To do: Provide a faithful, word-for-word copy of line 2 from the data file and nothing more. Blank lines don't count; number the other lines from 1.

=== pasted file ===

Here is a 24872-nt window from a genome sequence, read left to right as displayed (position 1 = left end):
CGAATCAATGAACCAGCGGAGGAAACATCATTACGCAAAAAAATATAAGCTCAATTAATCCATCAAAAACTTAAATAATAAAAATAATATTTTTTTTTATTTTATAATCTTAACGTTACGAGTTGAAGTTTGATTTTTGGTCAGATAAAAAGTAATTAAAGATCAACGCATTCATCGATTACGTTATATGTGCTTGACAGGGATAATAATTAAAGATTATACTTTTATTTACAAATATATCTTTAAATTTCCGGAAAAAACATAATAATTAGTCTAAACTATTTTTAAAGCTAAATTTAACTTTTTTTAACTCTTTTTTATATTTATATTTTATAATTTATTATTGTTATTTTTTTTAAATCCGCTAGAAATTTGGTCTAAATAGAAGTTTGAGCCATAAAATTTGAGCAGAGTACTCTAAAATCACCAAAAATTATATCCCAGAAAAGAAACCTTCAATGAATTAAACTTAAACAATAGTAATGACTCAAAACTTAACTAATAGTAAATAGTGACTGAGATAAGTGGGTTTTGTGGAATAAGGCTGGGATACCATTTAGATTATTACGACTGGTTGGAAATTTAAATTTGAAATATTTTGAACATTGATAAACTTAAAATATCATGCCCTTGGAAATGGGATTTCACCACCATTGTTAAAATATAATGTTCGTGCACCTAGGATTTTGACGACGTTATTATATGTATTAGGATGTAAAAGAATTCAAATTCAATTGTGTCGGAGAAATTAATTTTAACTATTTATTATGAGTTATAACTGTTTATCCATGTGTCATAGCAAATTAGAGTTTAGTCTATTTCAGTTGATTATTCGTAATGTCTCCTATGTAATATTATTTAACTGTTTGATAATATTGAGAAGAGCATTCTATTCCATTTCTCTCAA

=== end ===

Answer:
CGAATCAATGAACCAGCGGAGGAAACATCATTACGCAAAAAAATATAAGCTCAATTAATCCATCAAAAACTTAAATAATAAAAATAATATTTTTTTTTATTTTATAATCTTAACGTTACGAGTTGAAGTTTGATTTTTGGTCAGATAAAAAGTAATTAAAGATCAACGCATTCATCGATTACGTTATATGTGCTTGACAGGGATAATAATTAAAGATTATACTTTTATTTACAAATATATCTTTAAATTTCCGGAAAAAACATAATAATTAGTCTAAACTATTTTTAAAGCTAAATTTAACTTTTTTTAACTCTTTTTTATATTTATATTTTATAATTTATTATTGTTATTTTTTTTAAATCCGCTAGAAATTTGGTCTAAATAGAAGTTTGAGCCATAAAATTTGAGCAGAGTACTCTAAAATCACCAAAAATTATATCCCAGAAAAGAAACCTTCAATGAATTAAACTTAAACAATAGTAATGACTCAAAACTTAACTAATAGTAAATAGTGACTGAGATAAGTGGGTTTTGTGGAATAAGGCTGGGATACCATTTAGATTATTACGACTGGTTGGAAATTTAAATTTGAAATATTTTGAACATTGATAAACTTAAAATATCATGCCCTTGGAAATGGGATTTCACCACCATTGTTAAAATATAATGTTCGTGCACCTAGGATTTTGACGACGTTATTATATGTATTAGGATGTAAAAGAATTCAAATTCAATTGTGTCGGAGAAATTAATTTTAACTATTTATTATGAGTTATAACTGTTTATCCATGTGTCATAGCAAATTAGAGTTTAGTCTATTTCAGTTGATTATTCGTAATGTCTCCTATGTAATATTATTTAACTGTTTGATAATATTGAGAAGAGCATTCTATTCCATTTCTCTCAA